Ren Garden / Status / Future

Ren Garden is a project which was originally written in about a month, when I was trying to feel out what a client of the C++ API might look like. It has been periodically brought up to date so that it runs. Recently I brought it up to date so it would build, and made a debug drop for Windows:

We pretty much have Ren Garden to thank for the existence of Ren-C at all. If I hadn't tried to wire up a Rebol evaluator to Qt and a C++ API, I'd not have learned enough about how Rebol was written to start fixing it up.

I think it is a neat demo, and I like to use it when giving presentations (as opposed to just typing in an ordinary console). But while it is a promising application, it has no shortage of flaws and difficulties in its design.

One smart thing Ren Garden does is build on Qt. Qt is a nice, fluid, well-documented layer of abstraction across operating systems. It is true that the DLLs for Qt are somewhat large (the debug ones in particular, and I'd rather people be running debug builds for now). When the pieces Ren Garden wants are put together (Core, GUI, Network) the release build size w/DLLs is going to be in the ~10mb range. Doing a static build which only takes the parts of Qt that you use and puts them into the executable is a labor-intensive process--and not one that sufficient incentive has been around to do. But even then you're not going to see less than ~5mb for that exe.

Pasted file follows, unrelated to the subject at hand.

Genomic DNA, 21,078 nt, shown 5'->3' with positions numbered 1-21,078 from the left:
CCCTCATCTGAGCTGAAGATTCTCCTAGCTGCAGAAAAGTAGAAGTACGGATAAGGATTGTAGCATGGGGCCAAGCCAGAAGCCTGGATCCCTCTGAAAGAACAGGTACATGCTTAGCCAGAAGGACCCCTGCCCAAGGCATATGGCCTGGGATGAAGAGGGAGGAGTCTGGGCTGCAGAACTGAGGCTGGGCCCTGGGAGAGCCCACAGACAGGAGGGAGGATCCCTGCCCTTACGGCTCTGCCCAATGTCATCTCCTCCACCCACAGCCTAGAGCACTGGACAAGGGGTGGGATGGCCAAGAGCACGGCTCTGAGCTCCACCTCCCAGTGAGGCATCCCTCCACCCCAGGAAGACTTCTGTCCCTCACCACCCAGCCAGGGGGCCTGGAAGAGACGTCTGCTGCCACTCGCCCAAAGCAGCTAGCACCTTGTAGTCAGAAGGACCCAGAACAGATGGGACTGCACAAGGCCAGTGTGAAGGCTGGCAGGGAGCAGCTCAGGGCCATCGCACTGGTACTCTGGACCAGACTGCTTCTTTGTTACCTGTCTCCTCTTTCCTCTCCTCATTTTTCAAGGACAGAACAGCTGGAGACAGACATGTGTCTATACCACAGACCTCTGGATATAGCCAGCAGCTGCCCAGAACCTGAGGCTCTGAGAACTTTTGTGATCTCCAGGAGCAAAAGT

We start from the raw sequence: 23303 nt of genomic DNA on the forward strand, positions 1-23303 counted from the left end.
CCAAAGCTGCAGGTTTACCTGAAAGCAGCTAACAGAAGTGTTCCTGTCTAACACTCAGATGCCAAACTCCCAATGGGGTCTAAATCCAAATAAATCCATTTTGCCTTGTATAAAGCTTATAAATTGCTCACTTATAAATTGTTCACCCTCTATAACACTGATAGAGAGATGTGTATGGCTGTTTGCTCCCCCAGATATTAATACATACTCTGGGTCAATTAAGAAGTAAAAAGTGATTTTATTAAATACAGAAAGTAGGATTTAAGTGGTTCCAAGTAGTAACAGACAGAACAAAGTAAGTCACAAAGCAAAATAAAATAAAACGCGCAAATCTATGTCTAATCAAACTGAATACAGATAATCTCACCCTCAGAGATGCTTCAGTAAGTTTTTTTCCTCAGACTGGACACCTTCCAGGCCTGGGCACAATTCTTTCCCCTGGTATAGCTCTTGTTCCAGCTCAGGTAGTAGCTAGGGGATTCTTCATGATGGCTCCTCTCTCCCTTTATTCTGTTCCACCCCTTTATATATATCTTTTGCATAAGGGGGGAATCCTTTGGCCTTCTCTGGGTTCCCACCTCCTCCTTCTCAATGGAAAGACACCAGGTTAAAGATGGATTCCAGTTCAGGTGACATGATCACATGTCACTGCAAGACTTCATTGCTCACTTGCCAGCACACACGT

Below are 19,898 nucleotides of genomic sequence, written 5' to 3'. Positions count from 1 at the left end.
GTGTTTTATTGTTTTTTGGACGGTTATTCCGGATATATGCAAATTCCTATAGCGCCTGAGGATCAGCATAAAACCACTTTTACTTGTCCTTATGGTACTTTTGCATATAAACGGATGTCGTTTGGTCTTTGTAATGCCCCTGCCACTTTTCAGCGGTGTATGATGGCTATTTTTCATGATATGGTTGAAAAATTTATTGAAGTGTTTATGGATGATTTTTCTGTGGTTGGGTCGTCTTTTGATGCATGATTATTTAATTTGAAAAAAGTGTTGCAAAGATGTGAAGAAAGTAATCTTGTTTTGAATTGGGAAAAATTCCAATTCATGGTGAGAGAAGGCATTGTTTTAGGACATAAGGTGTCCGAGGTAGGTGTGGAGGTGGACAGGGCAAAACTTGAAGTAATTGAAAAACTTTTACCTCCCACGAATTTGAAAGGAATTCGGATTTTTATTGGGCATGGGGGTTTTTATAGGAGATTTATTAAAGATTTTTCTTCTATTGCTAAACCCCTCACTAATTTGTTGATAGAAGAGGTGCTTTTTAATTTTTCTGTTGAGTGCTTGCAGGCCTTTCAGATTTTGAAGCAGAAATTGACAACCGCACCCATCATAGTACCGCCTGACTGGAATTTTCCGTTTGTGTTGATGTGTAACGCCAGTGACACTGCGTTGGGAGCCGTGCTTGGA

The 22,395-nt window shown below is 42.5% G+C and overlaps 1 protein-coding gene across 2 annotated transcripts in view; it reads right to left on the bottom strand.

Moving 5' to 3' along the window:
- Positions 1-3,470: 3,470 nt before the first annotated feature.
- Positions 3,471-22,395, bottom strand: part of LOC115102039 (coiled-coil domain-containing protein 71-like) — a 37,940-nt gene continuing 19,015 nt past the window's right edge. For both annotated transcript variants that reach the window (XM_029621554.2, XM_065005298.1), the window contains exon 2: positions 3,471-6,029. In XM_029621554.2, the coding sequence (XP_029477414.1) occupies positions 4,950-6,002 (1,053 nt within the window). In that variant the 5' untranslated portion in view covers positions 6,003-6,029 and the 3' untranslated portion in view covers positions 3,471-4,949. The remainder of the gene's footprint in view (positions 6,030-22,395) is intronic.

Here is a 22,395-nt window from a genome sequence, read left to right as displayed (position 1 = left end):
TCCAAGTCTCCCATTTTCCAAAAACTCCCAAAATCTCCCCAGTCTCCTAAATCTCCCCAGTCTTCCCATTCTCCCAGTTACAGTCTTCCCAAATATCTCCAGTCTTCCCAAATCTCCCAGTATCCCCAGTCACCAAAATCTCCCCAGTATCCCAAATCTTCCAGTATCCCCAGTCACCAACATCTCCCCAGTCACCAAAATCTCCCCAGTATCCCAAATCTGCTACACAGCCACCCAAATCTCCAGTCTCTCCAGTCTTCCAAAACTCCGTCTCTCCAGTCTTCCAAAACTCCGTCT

I'm not too concerned about that. And if you're using KDE on Linux, you already have Qt--so long as you build for the same version as the shell is using, you shouldn't need any separate libraries. (Linux distributions try to build all the KDE apps to use the same library versions as the shell is using, and a packaged Ren Garden would do the same.)

Yet what it does is apply a QTextEdit widget in a somewhat creative way. I was trying not to pull in a full WebKit browser, being a bit size-conscious...and not wanting to make something like an Electron app. This was probably short-sighted, as with the emscripten build we would probably want to make an in-browser experience like Ren Garden, and it would be more able to share code. In either case, since it's a text editor, there has to be some amount of logic to prune off the old history if you have a long-running/long-printing process, because it just gets slower and slower as you add more lines. That's one of the many things that haven't been attended to yet.

The INPUT command doesn't currently work, and it goes through some rather experimental I/O code that works with C++ classes. Writing a C++ "iostream" turned out to be kind of more of a hassle than I realized, and I'm not sure if it's the right direction to be going. PORT!s in general need a major design review, and then thinking about how such ports will interact with C (or if it will have a special C++ interface) is something that needs to be thought about.

Having Ren Garden around helps stress the API a bit. It shows weak points, one weak point of which is still threading... it has a separate GUI thread from the evaluator thread, but even that treads on some dodgy territory.